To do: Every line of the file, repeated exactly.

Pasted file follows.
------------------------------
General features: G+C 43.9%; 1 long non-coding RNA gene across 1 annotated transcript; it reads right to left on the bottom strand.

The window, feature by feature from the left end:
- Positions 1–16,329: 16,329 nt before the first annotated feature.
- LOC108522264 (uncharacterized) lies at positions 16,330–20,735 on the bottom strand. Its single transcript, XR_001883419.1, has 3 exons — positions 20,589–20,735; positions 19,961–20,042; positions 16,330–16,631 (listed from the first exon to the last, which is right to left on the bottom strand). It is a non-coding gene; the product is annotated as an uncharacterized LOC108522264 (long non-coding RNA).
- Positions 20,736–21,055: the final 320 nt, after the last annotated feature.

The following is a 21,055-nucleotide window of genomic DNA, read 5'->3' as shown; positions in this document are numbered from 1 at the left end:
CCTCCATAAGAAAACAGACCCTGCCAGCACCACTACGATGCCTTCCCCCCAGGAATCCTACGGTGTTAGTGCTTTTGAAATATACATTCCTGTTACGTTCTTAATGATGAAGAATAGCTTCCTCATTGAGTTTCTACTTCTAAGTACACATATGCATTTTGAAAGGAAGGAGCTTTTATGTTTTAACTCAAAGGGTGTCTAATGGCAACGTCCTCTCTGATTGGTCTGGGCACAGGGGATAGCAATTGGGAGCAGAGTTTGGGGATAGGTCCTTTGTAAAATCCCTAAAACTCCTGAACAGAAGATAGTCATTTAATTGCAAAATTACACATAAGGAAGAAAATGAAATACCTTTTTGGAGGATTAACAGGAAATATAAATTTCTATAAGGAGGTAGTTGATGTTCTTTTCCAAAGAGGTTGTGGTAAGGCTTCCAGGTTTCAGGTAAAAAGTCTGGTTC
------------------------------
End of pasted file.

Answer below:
General features: G+C 43.9%; 1 long non-coding RNA gene across 1 annotated transcript; it reads right to left on the bottom strand.

The window, feature by feature from the left end:
- Positions 1–16,329: 16,329 nt before the first annotated feature.
- LOC108522264 (uncharacterized) lies at positions 16,330–20,735 on the bottom strand. Its single transcript, XR_001883419.1, has 3 exons — positions 20,589–20,735; positions 19,961–20,042; positions 16,330–16,631 (listed from the first exon to the last, which is right to left on the bottom strand). It is a non-coding gene; the product is annotated as an uncharacterized LOC108522264 (long non-coding RNA).
- Positions 20,736–21,055: the final 320 nt, after the last annotated feature.

The following is a 21,055-nucleotide window of genomic DNA, read 5'->3' as shown; positions in this document are numbered from 1 at the left end:
CCTCCATAAGAAAACAGACCCTGCCAGCACCACTACGATGCCTTCCCCCCAGGAATCCTACGGTGTTAGTGCTTTTGAAATATACATTCCTGTTACGTTCTTAATGATGAAGAATAGCTTCCTCATTGAGTTTCTACTTCTAAGTACACATATGCATTTTGAAAGGAAGGAGCTTTTATGTTTTAACTCAAAGGGTGTCTAATGGCAACGTCCTCTCTGATTGGTCTGGGCACAGGGGATAGCAATTGGGAGCAGAGTTTGGGGATAGGTCCTTTGTAAAATCCCTAAAACTCCTGAACAGAAGATAGTCATTTAATTGCAAAATTACACATAAGGAAGAAAATGAAATACCTTTTTGGAGGATTAACAGGAAATATAAATTTCTATAAGGAGGTAGTTGATGTTCTTTTCCAAAGAGGTTGTGGTAAGGCTTCCAGGTTTCAGGTAAAAAGTCTGGTTC